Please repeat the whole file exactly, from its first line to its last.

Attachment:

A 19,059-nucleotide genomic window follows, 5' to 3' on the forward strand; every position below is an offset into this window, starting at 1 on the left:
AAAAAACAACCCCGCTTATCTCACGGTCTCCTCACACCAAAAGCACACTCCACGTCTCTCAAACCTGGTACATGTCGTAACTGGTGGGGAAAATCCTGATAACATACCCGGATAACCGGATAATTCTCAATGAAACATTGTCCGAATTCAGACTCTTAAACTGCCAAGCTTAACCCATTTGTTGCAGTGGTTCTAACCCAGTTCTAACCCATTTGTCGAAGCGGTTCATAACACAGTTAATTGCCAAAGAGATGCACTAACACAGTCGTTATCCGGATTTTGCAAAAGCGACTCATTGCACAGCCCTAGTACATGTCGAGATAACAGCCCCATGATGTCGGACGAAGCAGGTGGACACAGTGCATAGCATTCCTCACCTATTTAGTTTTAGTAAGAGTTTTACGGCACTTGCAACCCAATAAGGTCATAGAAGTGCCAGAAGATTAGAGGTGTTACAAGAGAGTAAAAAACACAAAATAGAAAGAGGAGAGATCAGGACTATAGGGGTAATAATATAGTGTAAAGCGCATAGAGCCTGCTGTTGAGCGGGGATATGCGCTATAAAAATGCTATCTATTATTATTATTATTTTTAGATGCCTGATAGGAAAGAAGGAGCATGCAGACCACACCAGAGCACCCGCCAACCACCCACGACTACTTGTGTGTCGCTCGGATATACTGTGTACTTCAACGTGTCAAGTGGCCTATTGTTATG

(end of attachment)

A 19,059-nucleotide genomic window follows, 5' to 3' on the forward strand; every position below is an offset into this window, starting at 1 on the left:
AAAAAACAACCCCGCTTATCTCACGGTCTCCTCACACCAAAAGCACACTCCACGTCTCTCAAACCTGGTACATGTCGTAACTGGTGGGGAAAATCCTGATAACATACCCGGATAACCGGATAATTCTCAATGAAACATTGTCCGAATTCAGACTCTTAAACTGCCAAGCTTAACCCATTTGTTGCAGTGGTTCTAACCCAGTTCTAACCCATTTGTCGAAGCGGTTCATAACACAGTTAATTGCCAAAGAGATGCACTAACACAGTCGTTATCCGGATTTTGCAAAAGCGACTCATTGCACAGCCCTAGTACATGTCGAGATAACAGCCCCATGATGTCGGACGAAGCAGGTGGACACAGTGCATAGCATTCCTCACCTATTTAGTTTTAGTAAGAGTTTTACGGCACTTGCAACCCAATAAGGTCATAGAAGTGCCAGAAGATTAGAGGTGTTACAAGAGAGTAAAAAACACAAAATAGAAAGAGGAGAGATCAGGACTATAGGGGTAATAATATAGTGTAAAGCGCATAGAGCCTGCTGTTGAGCGGGGATATGCGCTATAAAAATGCTATCTATTATTATTATTATTTTTAGATGCCTGATAGGAAAGAAGGAGCATGCAGACCACACCAGAGCACCCGCCAACCACCCACGACTACTTGTGTGTCGCTCGGATATACTGTGTACTTCAACGTGTCAAGTGGCCTATTGTTATG